Logan turned its R-rating into a somber, existential and even in parts meditative affair reflecting on the nature of who we are; whether or not we remain capable of change in the midst of an uncaring world with no pity for our mortality, and Deadpool’s not too happy about it. The Merc with the Mouth’s much-anticipated sequel opens with yet another reference to his curious Wolverine complex: an oddly cutesy toy depicting Wolverine’s death, impaled on a log, that can spin around playing lullaby music. He complains with his usual sense of psychotic sarcasm that Wolverine jacked his style, vaguely threatening the audience that he will die if that means reclaiming the R-rated superhero throne.
Not that he was ever cast from it, however, as global box office totals prove and which he surely knows given his fourth-wall breaking wisecracking about superhero movies, financing and the industry itself. That Deadpool, as a character, is insecure, however, ought not come as much of a surprise, busting through a madcap surfeit of passive aggressive jabs at previously established franchise entities, resentful of not having his own fifteen minutes until this late in the game. He is a playfully spiteful king protectively wearing his crown, but even he subtly admits in this opening sequence that the anger that has characterized him may not be for much longer.
Like Logan, Deadpool 2 looks at the sustainability of persistent anger as a defining trait, though while it is much briefer here, this exploration is subtly framed as the subversion of who we expect Wade Wilson to be, as if his arc toward realizing its total destructiveness were the ultimate subversive act changing how we expect this particular superhero narrative to be told. Or perhaps, that’s how we inevitably view this transition, contextualized by the character himself, and then is projected upon how we interpret and process the story’s structure. In either case, it’s a fun idea from returning co-writers Rhett Reese and Paul Wernick that adds an intriguing new flavor to the formula, though doesn’t quite tweak the recipe in a meaningful way.
It’s arguably a microcosm for the Deadpool franchise aesthetic as a whole; interested in subverting tropes merely for the sake of subversion itself. It laughs in the face of all that is familiar without making or suggesting any changes to the system it mocks, because if it can string together a quick succession of laughs from its relentlessly caustic reference-making, then there’s nothing truly wrong with the formula. And though there are other elements to Deadpool 2’s story, aside from its continuing where the first film’s comedy left off, that intimate at a slightly different sort of narrative, with the usual fun characters and performances in tow, it can’t help but feel as though it’s walking the same path as before.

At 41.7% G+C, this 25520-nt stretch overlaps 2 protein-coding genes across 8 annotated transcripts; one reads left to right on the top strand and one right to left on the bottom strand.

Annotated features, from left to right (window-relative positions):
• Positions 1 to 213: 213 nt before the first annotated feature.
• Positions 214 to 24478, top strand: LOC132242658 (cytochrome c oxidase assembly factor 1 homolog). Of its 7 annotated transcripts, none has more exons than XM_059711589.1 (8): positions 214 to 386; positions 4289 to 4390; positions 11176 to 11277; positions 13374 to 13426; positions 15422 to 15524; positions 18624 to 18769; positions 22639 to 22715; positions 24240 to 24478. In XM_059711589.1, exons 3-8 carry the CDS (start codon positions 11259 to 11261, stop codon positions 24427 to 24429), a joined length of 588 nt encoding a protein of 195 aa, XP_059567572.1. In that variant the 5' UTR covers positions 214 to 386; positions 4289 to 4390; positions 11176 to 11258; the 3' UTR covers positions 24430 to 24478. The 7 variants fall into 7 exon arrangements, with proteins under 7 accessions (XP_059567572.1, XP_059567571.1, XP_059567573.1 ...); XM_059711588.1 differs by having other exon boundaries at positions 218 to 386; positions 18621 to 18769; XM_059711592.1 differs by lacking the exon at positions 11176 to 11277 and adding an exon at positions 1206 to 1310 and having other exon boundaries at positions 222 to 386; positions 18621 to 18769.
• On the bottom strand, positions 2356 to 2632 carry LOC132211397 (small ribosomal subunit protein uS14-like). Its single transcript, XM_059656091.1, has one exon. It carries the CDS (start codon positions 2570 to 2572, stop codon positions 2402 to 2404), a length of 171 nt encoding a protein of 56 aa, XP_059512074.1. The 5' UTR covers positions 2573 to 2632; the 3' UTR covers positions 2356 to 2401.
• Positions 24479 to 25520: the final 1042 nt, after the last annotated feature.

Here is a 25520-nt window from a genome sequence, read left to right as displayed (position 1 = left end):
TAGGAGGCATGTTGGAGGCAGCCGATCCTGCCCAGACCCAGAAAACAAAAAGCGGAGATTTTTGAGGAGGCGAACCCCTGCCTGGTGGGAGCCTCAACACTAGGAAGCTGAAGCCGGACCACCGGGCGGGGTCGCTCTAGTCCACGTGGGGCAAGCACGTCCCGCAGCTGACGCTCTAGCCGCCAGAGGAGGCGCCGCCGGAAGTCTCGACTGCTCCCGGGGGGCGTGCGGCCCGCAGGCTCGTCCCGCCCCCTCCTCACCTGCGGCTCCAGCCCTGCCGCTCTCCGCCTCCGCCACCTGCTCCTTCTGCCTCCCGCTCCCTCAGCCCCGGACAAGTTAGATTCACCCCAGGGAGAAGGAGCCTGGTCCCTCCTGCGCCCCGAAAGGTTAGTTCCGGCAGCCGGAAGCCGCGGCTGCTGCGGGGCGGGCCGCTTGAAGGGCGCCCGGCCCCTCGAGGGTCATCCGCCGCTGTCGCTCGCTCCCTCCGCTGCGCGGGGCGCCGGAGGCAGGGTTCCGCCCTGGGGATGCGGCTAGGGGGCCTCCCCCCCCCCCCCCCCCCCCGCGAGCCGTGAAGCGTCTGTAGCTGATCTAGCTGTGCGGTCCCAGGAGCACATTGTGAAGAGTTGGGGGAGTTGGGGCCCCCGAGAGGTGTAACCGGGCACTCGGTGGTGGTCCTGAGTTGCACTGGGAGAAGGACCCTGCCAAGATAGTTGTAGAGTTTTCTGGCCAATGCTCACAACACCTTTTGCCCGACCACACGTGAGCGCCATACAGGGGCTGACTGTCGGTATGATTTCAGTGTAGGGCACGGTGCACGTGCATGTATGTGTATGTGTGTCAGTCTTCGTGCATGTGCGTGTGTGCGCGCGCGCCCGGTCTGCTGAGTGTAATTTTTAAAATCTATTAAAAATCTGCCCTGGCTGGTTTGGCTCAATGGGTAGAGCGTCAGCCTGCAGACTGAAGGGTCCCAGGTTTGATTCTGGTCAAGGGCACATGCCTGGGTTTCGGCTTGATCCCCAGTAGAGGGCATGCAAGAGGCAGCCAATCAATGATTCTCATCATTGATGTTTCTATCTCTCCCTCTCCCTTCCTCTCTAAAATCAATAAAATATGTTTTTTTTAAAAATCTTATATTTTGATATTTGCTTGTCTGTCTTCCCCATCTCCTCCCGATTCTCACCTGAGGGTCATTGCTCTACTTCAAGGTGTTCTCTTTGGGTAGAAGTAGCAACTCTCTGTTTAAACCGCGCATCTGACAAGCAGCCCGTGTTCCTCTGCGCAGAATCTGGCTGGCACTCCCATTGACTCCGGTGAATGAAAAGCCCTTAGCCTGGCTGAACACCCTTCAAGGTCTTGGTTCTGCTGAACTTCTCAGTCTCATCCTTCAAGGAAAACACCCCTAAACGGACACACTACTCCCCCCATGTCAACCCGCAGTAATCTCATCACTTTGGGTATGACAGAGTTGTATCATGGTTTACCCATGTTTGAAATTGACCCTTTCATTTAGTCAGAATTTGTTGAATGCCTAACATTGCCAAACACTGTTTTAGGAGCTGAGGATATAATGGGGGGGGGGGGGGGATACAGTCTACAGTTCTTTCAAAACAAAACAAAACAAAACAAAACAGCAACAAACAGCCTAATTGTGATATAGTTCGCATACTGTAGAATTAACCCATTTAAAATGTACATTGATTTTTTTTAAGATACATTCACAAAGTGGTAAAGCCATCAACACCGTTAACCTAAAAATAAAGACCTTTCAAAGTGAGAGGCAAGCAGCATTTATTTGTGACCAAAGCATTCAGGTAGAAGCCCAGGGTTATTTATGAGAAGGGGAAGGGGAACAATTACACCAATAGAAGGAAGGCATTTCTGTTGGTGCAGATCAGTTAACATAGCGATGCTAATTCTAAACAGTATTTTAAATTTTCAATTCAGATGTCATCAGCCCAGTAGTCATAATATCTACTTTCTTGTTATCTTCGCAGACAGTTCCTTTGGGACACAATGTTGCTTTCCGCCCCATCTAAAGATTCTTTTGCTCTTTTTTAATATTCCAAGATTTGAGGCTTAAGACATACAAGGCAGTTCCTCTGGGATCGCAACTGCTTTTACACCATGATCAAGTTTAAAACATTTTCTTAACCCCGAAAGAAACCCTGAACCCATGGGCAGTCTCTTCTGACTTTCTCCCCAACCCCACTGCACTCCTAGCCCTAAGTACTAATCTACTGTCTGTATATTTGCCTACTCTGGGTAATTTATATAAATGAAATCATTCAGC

It was already enough to accept that a character whose modus operandi revolves around mercilessly making everyone and everything the butt of incisive joking could actually embark upon any meaningful development – something Reese and Wernick accomplish quite nicely, in fact – but reconciling that the film was never going to deviate too far from what ensured the first film’s surprise success is a whole other bitter pill admittedly alleviated by solid craftsmanship. Leitch proves his directorial pedigree navigating through thrilling, though at times chaotic set pieces and franchise newcomer Zazie Beetz emanates charisma as Domino. Most importantly, though, Ryan Reynolds keeps Deadpool’s occasionally exhausting antics from becoming too grating from the burdens of expectation.
Even still, the film can only manage some scattershot and modest chuckles compared to its predecessor because of that expectation, leaving one to wonder whether the comedy in the first film primarily hinged on there being no previous reference point for such acerbic, foul-mouthed humor in a superhero film. Josh Brolin’s gruff, no-nonsense Cable and Julian Dennison’s Russell Collins/Firefist, along with both’s steady emotional motivations sensitively handled by Leitch, however, offer a satisfying counterbalance to Deadpool’s consistent punchline and insult-slinging when he isn’t uncharacteristically brooding. Arguably, it’s their presence, in addition to other minor characters, that makes the material work more than Reynolds’s being faithful to the titular mercenary.
Though it’s unfortunate to think of Deadpool 2 as a movie that succeeds in spite of itself, it’s perhaps a conclusion that could have been spotted from miles off. With a production budget nearly double the size of the first and being shown greater faith in its performance with a release date amongst a saturated summer schedule, the minimal margin for error Reese and Wernick surely felt might not have been the best work environment in terms of complete creativity and possibly even risk-taking. MCU Marvel movies are known for their particular brand and usage of humor, but for Deadpool, comedy is an irrevocable facet to experiencing and understanding how stories and dialogue flows, and how we perceive performance and chemistry.
Deadpool 2 only solidifies the feeling that comedy and traditional structure are hopelessly entwined. The laughs may satisfy yearning hungers, but there comes a point when you realize they aren’t interested, if they ever were, in carefully extracting humor as much as plugging in whatever assortment of words and phrases can force out a laugh or two, because it has nothing else on which to rest its laurels. Though its expected and grows weary at times, its an expectation that must be met, or else the general aesthetic keeping everything afloat starts taking on water. This boat hasn’t sunk yet, though if it does, you know the Merc won’t shut his mouth up comically excoriating what went wrong.